Warehouse on fire
Screenshot: Facebook via Morris County Sherriff's Office

Everyone Thought the Warehouse Was Abandoned. Then It Caught Fire.

The cause of the fire—and what was inside—has potentially profound ramifications for our clean energy future.

Mary Olsen, a lifelong resident of Morris, Illinois, first caught word of the June 29 evacuation order through Facebook. She’d seen news reports documenting a fire in an abandoned warehouse in town earlier that day, in a neighborhood near the one where her aging parents—for whom she is primary caregiver—live. 

She watched as news helicopters beamed aerial footage of the fire, with plumes of smoke rising hundreds of feet into the air, noticeable enough that people looking out of plane windows as they approached Midway Airport in Chicago wondered what was going on. She also saw evacuation orders for residents in the immediate vicinity of the fire on Facebook.  


As the hours passed, the evacuation area continued to grow, until it engulfed the block where Olsen’s parents lived. Then, the door-knocking started. Pairs of police officers and firefighters were going household to household, encouraging residents to take shelter elsewhere. Eventually, they reached her parents’ door. 

“My parents yelled down to me, we were in the basement part of our home,” Olsen told Motherboard. “We just got told, ‘We gotta go, we're being evacuated.’” 

Without much notice, she carted her parents out of their home to the county health department, where evacuees were instructed to gather for the time being, with little but the clothes they were wearing. Neither of them can drive anymore, and in retrospect, Olsen said she feels lucky she was there to get them out. 

What started as an instruction for homes within a four- to five-block radius of the warehouse quickly became an evacuation order for the entire east side of her 13,000-person town, a 900-block radius involving about 4,000 residents. 

Without much explanation for the fire, Olsen’s elderly father grew sick with anxiety over the course of the few days he spent in a local hotel room, she recalled. Olsen decided to shelter in her house just on the edge of the evacuation zone, closing all the windows and doors. But she had to leave home on several occasions to bring her parents food, medicine, and necessities.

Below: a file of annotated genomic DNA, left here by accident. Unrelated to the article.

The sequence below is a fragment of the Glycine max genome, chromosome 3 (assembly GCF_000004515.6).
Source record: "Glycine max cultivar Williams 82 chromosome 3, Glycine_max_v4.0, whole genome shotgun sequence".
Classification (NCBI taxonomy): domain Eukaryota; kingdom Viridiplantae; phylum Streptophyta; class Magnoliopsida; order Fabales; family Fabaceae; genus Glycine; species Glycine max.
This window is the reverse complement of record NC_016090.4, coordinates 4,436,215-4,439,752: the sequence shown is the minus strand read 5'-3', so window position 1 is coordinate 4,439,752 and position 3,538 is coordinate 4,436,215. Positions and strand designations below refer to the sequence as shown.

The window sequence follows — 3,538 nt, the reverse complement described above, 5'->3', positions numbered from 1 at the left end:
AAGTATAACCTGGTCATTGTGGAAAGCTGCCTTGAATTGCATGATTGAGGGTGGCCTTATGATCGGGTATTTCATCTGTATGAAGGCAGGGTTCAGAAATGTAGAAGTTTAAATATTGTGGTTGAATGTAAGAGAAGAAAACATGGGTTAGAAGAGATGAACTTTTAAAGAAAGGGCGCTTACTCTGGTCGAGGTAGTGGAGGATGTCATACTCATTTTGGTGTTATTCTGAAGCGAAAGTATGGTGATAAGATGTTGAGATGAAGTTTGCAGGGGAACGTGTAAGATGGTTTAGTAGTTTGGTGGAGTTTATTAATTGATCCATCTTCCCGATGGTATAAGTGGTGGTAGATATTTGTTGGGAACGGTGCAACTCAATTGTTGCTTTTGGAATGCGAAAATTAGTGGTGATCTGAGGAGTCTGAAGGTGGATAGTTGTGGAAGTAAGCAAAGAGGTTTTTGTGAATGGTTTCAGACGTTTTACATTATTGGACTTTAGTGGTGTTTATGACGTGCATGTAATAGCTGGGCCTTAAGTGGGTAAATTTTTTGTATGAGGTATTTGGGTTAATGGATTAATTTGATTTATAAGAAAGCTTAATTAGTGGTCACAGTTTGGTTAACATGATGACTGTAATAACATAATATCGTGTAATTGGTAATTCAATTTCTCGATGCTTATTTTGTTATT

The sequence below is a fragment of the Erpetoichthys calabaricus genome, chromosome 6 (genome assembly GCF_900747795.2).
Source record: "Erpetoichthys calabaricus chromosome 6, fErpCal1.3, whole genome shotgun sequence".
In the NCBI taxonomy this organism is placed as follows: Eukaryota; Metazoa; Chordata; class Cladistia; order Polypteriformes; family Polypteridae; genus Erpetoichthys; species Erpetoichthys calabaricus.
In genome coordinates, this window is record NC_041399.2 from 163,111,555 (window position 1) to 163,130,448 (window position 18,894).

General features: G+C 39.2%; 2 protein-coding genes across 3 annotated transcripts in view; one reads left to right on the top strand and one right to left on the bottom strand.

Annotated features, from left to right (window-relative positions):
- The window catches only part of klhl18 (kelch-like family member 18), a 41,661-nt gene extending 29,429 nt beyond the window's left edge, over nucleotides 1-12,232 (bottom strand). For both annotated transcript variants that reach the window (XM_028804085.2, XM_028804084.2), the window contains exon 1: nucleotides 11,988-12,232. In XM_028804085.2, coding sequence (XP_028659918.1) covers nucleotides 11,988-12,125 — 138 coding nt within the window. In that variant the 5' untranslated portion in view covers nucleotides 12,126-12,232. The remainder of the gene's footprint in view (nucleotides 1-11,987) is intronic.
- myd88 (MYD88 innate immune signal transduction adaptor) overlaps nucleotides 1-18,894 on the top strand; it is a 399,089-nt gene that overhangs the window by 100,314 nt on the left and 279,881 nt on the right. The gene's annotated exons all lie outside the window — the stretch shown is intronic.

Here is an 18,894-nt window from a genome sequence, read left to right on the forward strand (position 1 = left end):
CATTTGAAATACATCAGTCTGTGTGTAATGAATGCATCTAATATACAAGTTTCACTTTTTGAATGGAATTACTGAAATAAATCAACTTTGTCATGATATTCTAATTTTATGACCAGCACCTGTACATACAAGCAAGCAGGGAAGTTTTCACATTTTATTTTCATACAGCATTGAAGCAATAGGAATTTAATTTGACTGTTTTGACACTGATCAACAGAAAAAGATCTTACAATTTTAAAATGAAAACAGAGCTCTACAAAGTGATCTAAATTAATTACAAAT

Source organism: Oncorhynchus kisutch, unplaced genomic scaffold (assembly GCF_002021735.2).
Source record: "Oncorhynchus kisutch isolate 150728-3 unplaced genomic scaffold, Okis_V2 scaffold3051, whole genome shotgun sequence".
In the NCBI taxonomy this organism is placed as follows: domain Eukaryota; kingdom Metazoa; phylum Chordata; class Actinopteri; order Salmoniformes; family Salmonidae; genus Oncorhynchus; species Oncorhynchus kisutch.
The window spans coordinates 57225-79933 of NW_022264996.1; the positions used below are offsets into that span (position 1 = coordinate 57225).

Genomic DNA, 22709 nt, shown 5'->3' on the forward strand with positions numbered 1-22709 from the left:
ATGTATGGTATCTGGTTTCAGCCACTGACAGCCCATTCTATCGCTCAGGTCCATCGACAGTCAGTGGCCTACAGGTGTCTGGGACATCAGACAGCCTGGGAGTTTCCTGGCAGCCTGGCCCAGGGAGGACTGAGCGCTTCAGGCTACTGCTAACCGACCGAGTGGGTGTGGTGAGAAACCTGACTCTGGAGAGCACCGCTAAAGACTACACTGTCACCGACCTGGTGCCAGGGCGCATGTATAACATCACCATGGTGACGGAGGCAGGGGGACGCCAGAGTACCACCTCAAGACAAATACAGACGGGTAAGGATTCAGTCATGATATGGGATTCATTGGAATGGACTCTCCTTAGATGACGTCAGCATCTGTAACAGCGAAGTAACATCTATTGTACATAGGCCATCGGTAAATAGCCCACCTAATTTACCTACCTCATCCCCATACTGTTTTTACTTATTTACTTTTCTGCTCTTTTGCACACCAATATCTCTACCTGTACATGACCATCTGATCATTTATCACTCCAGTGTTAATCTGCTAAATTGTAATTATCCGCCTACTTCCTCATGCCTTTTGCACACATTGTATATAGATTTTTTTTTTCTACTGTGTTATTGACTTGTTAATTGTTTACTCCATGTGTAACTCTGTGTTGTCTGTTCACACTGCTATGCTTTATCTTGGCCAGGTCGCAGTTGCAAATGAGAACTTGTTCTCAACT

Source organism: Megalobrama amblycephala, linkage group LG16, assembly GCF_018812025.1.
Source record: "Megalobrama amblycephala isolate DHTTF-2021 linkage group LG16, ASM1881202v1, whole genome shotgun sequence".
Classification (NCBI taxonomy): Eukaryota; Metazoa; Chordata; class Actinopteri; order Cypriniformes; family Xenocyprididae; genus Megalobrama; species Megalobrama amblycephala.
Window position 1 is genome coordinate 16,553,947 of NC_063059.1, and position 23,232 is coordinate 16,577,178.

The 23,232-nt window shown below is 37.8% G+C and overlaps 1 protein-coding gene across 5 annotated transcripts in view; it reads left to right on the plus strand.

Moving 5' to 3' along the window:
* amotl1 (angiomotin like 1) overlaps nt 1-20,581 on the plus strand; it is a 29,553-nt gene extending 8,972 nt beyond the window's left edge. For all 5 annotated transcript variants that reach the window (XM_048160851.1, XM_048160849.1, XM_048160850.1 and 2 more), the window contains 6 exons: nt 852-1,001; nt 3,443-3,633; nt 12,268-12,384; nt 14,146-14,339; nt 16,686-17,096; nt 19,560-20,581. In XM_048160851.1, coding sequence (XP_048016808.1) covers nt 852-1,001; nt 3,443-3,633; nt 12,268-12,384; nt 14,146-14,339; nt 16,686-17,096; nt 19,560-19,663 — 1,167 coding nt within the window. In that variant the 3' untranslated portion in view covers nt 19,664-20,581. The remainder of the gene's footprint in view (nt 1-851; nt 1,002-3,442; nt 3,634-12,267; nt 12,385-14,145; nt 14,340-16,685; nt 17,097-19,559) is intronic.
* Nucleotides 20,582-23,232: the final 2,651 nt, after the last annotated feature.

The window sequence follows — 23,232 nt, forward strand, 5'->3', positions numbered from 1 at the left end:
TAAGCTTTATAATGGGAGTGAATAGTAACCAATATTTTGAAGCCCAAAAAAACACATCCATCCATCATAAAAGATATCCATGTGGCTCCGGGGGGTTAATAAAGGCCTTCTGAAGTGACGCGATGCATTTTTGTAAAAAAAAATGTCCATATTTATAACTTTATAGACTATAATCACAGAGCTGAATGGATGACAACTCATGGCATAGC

“I'm having to leave by police barricades, saying, ‘I have to go attend to my elderly parents,’” she said. “It was very stressful.” 

As it did for many Morris residents and city officials, the fire took Olsen by surprise. She had never caught on to the fact that the old Federal Paper Board mill was in use, much less for the storage of materials she was now being told were hazardous. She’d never seen anyone go in or out of the building, nor even heard of it being repurposed. And now, whatever had been going on there was forcing them all to leave.

New records obtained by Motherboard using Freedom of Information Act requests show how emergency responders tried to put out the fire and deal with the ensuing confusion. The documents, as well as interviews with first responders and experts reveal an emergency response system unprepared for a growing threat to a completely different kind of fire with potentially catastrophic consequences.

In a town like Morris—a half-hour southwest of Joliet, it has a population of about 14,000—this surprised Olsen. “​​You start to wonder, how did this happen? Why was it even allowed to happen?” she said. 

The call came into the fire department around noon on the 29th. A structure fire had broken out at the old Federal Paper Board building, at the corner of East Benton and East Street. Chief Tracey Steffes knew that location, as any small-town fire chief would. Like Olsen, he thought it was an abandoned warehouse. Last he heard, it hadn’t been used since a now-bankrupt agriculture company used it to store corn and grain some years ago. Steffes had driven by the supposedly vacant warehouse for years, seeing the overgrown weeds and decrepit trucks in the yard, just across the street from people’s homes, never giving any outward sign of use.